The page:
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McSweeney’s 41: Australian Aboriginal Fiction Edition

When

Q: What’s as Australian as Vegemite and as American as apple pie? A: The new issue of McSweeney’s, the US literary journal so hip it should be wearing black-framed glasses and riding a bicycle.

McSweeney’s 41 features four stories from Australian indigenous writers. Contributors Tony Birch, Melissa Lucashenko and Ellen van Neerven-Currie will join McSweeney’s managing editor Jordan Bass and curator Chris Flynn to celebrate the launch.

Featuring

Chris Flynn

Chris Flynn is the author of The Glass Kingdom and A Tiger in Eden, which was shortlisted for the Commonwealth Book Prize. His fiction and non-fiction have appeared in the Age, the Australian, Griffith Review, Meanjin, Australian Book Review, the Saturday Paper, Smith Journal, the Big Issue, Monster... Read more

Tony Birch

Tony Birch is a founding member of the Melbourne School of Discontent. He has published three novels; The White Girl, Ghost River and Blood. He is also the author of Shadowboxing and three short story collections, Father’s Day, The Promise and Common People. In 2017 he was awarded the Pa... Read more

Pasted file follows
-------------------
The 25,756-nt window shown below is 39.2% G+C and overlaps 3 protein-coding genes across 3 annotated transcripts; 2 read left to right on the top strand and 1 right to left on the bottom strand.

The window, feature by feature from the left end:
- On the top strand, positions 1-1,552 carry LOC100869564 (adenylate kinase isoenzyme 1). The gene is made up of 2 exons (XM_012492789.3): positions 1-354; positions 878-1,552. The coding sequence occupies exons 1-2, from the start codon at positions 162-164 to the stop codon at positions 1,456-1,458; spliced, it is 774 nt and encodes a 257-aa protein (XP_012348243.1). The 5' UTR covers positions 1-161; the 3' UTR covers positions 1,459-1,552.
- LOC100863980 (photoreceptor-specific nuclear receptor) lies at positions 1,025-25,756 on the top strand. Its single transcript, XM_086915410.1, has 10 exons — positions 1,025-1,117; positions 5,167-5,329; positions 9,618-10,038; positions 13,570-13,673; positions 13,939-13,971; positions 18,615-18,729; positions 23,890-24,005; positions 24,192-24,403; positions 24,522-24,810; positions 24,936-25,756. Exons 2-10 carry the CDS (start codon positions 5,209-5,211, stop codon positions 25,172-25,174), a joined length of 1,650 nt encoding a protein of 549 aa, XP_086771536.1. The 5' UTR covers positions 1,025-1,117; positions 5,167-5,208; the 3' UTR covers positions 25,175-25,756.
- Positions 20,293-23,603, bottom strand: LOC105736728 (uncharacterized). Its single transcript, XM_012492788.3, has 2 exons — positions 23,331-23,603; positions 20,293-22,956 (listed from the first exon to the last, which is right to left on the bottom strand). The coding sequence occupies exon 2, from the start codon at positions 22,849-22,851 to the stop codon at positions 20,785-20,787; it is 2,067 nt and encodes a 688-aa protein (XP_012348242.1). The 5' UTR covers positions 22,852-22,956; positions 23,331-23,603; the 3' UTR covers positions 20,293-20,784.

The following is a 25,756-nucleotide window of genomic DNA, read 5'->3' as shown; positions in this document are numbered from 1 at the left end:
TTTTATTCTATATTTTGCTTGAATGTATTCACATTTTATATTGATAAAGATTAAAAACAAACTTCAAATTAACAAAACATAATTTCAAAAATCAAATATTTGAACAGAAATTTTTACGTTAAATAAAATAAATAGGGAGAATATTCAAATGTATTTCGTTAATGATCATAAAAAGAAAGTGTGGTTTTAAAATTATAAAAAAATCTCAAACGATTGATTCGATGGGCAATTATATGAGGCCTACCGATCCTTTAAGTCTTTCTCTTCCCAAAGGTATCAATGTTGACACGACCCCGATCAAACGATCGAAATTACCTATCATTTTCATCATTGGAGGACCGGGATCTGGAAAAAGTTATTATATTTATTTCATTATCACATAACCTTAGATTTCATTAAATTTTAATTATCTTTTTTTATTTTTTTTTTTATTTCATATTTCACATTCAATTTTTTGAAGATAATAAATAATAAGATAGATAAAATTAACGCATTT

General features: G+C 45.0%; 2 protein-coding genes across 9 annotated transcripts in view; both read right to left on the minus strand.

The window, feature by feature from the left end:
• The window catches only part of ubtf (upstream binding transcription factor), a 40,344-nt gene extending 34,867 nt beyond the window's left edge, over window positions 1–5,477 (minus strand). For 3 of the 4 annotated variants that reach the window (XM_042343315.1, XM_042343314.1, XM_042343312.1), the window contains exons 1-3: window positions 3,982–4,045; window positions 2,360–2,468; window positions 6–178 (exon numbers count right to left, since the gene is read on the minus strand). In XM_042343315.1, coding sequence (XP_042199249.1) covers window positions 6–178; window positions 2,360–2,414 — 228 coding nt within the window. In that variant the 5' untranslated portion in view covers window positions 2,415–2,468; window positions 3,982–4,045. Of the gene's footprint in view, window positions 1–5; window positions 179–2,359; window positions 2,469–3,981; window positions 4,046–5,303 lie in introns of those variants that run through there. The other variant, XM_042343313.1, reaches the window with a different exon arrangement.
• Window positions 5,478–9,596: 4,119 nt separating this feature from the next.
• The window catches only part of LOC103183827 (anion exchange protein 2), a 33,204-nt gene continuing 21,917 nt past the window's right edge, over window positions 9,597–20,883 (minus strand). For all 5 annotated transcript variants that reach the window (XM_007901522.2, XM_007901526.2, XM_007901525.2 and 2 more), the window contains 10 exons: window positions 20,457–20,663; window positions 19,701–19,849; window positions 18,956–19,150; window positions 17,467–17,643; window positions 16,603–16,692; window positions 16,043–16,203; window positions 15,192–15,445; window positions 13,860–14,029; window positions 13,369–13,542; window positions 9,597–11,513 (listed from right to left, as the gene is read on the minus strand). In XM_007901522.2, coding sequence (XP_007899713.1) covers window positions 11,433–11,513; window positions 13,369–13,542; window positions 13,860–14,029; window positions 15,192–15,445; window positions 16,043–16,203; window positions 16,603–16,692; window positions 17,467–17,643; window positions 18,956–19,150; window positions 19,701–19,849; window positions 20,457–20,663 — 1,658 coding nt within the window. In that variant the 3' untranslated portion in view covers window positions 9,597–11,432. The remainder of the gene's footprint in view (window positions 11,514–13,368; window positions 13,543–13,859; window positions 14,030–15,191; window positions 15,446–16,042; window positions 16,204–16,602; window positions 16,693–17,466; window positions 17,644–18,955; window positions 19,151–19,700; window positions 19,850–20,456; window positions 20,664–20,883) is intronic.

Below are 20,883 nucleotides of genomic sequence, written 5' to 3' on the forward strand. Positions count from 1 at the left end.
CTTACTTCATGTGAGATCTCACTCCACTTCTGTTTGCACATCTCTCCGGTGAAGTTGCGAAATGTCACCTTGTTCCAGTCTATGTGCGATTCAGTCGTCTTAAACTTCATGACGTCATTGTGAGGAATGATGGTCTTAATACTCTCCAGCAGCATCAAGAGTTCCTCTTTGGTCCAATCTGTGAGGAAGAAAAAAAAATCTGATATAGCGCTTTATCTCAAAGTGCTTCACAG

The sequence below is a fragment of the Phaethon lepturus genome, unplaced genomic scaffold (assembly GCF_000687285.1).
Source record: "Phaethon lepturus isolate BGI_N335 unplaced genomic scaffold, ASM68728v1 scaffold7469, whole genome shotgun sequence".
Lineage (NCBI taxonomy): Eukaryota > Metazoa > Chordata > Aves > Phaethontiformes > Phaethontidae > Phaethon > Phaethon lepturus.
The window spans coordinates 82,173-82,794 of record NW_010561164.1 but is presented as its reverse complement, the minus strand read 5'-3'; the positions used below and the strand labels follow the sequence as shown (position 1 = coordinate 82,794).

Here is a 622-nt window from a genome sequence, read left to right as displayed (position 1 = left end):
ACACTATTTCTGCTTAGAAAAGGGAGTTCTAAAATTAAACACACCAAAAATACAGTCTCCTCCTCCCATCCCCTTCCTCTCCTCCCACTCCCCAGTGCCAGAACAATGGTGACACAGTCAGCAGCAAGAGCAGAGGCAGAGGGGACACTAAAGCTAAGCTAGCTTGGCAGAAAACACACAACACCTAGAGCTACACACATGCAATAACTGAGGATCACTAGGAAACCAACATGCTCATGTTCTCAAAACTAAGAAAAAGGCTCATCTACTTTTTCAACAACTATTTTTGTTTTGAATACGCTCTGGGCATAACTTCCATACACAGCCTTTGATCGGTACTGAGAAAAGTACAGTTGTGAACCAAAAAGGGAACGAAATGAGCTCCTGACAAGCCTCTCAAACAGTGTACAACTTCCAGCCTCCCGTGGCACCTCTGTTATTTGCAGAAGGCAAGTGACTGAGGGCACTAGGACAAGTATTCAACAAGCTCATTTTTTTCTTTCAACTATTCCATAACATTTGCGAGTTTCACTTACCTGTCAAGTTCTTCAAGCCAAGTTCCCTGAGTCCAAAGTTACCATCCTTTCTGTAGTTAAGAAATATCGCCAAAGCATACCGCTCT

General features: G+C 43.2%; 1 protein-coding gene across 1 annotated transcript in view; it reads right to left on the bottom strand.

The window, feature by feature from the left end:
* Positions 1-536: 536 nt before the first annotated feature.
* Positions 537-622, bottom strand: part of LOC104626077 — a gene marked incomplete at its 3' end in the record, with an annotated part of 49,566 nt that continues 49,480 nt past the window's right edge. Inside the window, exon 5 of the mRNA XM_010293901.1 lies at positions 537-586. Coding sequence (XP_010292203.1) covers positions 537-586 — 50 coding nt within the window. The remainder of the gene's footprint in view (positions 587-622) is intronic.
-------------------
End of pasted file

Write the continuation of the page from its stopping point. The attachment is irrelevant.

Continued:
Melissa Lucashenko

Melissa Lucashenko is a Goorie writer whose work celebrates Aboriginal people and others living around the margins of the First World. Her latest novel, Too Much Lip, won the Miles Franklin Literary Award and the Queensland Premier’s Award for a work of State Significance. Her novel Mullumbi... Read more

Ellen van Neerven

Ellen van Neerven is an award-winning writer of Mununjali and Dutch heritage. Their books include Heat and Light, Comfort Food and Throat.

Jordan Bass

Jordan Bass is the managing editor of McSweeney’s Publishing, where he’s helped to edit and design dozens of books, both fiction and non-fiction, since 2004. His main focus is McSweeney’s Quarterly, a short-story journal which he oversees; McSweeney’s has published work by George Saunders, D... Read more

Location

The Wheeler Centre

176 Little Lonsdale Street Melbourne Victoria 3000

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Acknowledgment of Country

The Wheeler Centre acknowledges the Traditional Owners of the land on which we live and work. We pay our respects to the people of the Kulin Nation and all Aboriginal and Torres Strait Islander Elders past and present.